SAN FRANCISCO (AP) — The Latest on a federal audit over a massive California water project (all times local):
An influential California water district is defending a multimillion-dollar financial arrangement that a new U.S. audit criticizes.
The review by the U.S. Interior Department inspector general says the Bureau of Reclamation improperly gave $84 million in federal taxpayer funding to help pay for planning for two giant tunnels that would carry California water from north to south.
The audit says state law and the existing agreement on the project requires water districts to bear the costs.
Westlands Water District general manager Thomas Birmingham said Friday that he knew of nothing about the arrangement that was inconsistent with state or federal law.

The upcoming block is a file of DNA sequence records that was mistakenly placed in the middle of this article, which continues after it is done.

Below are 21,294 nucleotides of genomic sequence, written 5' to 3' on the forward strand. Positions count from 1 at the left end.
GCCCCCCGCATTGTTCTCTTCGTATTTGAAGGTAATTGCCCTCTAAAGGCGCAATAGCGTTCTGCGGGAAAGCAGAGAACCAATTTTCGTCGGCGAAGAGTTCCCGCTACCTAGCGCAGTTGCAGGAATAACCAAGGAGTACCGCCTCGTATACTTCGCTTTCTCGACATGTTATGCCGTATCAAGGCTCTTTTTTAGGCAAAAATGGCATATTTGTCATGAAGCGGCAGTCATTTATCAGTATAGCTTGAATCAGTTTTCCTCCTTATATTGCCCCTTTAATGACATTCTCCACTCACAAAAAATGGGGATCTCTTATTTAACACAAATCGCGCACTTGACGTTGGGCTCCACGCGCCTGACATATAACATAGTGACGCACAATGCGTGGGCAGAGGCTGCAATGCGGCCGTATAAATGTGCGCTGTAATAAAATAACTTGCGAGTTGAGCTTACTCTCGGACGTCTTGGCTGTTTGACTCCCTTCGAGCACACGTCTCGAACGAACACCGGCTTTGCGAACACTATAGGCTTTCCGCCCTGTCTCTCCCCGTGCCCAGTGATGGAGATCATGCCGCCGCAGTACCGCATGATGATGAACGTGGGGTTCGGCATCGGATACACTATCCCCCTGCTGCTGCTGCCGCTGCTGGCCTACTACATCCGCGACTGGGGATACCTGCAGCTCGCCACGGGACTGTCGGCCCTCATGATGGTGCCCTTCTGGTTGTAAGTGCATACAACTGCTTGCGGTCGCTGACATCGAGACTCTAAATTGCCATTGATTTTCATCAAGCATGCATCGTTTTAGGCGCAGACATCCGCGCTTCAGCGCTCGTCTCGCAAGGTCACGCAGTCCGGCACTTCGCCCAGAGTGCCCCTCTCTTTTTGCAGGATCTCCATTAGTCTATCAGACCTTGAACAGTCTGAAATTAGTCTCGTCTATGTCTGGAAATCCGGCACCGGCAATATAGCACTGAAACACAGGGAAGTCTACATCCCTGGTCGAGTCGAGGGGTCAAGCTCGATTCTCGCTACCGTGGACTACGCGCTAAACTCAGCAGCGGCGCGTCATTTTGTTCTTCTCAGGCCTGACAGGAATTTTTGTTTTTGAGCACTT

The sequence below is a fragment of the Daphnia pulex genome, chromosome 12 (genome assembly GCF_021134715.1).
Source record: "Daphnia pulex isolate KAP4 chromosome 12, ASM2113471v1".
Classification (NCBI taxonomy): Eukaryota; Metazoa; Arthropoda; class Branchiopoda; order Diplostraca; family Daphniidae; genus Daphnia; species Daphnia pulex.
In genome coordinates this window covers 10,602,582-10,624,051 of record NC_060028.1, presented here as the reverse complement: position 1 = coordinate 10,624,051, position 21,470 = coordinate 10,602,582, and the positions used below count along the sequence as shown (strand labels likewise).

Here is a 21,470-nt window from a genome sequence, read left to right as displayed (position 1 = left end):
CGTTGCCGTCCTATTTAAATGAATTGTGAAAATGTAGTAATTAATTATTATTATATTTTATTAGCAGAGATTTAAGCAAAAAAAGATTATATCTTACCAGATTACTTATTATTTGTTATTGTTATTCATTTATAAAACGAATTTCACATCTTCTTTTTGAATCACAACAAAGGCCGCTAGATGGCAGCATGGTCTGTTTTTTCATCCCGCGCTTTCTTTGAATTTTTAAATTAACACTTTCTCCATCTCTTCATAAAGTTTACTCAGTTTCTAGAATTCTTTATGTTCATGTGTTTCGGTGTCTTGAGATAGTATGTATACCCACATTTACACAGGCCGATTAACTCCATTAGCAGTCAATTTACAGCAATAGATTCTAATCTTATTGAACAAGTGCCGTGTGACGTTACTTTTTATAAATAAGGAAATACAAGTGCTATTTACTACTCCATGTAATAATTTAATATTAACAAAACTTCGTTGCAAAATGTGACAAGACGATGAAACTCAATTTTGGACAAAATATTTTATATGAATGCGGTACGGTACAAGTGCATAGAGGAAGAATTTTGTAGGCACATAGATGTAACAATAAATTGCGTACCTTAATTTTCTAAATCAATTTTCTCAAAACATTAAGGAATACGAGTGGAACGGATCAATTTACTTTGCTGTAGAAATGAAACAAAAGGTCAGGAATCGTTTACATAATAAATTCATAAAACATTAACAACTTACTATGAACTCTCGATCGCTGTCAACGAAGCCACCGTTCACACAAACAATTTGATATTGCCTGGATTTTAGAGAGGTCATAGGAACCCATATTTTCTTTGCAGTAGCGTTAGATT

Birmingham says that under federal law, water districts that would benefit from the tunnels have to repay the taxpayer money only if the project is built.
A new federal audit says the U.S. government improperly spent $84 million to help plan for California's massive proposed water project.
The audit by the inspector general's office of the U.S. Interior Department obtained by The Associated Press Friday says federal officials contributed the taxpayer money to Gov. Jerry Brown's plans to build two giant water tunnels.
The audit says that California water districts and not federal taxpayers were supposed to bear the costs of the $16 billion water project.
The inspector general says federal authorities also did not fully disclose to Congress or others that it was covering much of the cost of the project's planning.
The project would ship Northern California water to Southern California